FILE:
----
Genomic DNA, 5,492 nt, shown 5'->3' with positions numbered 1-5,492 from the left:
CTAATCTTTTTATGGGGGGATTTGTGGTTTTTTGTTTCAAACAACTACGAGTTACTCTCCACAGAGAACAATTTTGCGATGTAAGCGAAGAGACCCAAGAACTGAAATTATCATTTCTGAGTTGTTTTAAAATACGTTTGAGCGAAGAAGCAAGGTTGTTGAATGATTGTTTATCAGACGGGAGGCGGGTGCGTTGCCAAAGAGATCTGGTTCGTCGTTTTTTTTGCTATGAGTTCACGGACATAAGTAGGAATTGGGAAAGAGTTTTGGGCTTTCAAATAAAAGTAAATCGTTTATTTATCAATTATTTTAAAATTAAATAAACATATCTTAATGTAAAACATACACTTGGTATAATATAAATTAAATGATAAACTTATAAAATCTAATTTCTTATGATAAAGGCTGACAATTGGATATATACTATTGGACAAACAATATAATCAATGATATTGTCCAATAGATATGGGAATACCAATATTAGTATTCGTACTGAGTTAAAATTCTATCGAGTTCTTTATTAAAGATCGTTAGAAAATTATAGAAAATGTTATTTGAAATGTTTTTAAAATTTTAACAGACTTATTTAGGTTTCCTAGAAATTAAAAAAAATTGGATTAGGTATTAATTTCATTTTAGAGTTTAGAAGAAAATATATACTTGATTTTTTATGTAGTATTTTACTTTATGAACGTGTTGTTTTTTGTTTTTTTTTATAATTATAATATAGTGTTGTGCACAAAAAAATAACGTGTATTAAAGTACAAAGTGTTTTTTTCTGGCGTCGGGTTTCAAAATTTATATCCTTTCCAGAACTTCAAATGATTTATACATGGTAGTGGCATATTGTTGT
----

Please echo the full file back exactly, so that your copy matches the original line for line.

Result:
Genomic DNA, 5,492 nt, shown 5'->3' with positions numbered 1-5,492 from the left:
CTAATCTTTTTATGGGGGGATTTGTGGTTTTTTGTTTCAAACAACTACGAGTTACTCTCCACAGAGAACAATTTTGCGATGTAAGCGAAGAGACCCAAGAACTGAAATTATCATTTCTGAGTTGTTTTAAAATACGTTTGAGCGAAGAAGCAAGGTTGTTGAATGATTGTTTATCAGACGGGAGGCGGGTGCGTTGCCAAAGAGATCTGGTTCGTCGTTTTTTTTGCTATGAGTTCACGGACATAAGTAGGAATTGGGAAAGAGTTTTGGGCTTTCAAATAAAAGTAAATCGTTTATTTATCAATTATTTTAAAATTAAATAAACATATCTTAATGTAAAACATACACTTGGTATAATATAAATTAAATGATAAACTTATAAAATCTAATTTCTTATGATAAAGGCTGACAATTGGATATATACTATTGGACAAACAATATAATCAATGATATTGTCCAATAGATATGGGAATACCAATATTAGTATTCGTACTGAGTTAAAATTCTATCGAGTTCTTTATTAAAGATCGTTAGAAAATTATAGAAAATGTTATTTGAAATGTTTTTAAAATTTTAACAGACTTATTTAGGTTTCCTAGAAATTAAAAAAAATTGGATTAGGTATTAATTTCATTTTAGAGTTTAGAAGAAAATATATACTTGATTTTTTATGTAGTATTTTACTTTATGAACGTGTTGTTTTTTGTTTTTTTTTATAATTATAATATAGTGTTGTGCACAAAAAAATAACGTGTATTAAAGTACAAAGTGTTTTTTTCTGGCGTCGGGTTTCAAAATTTATATCCTTTCCAGAACTTCAAATGATTTATACATGGTAGTGGCATATTGTTGT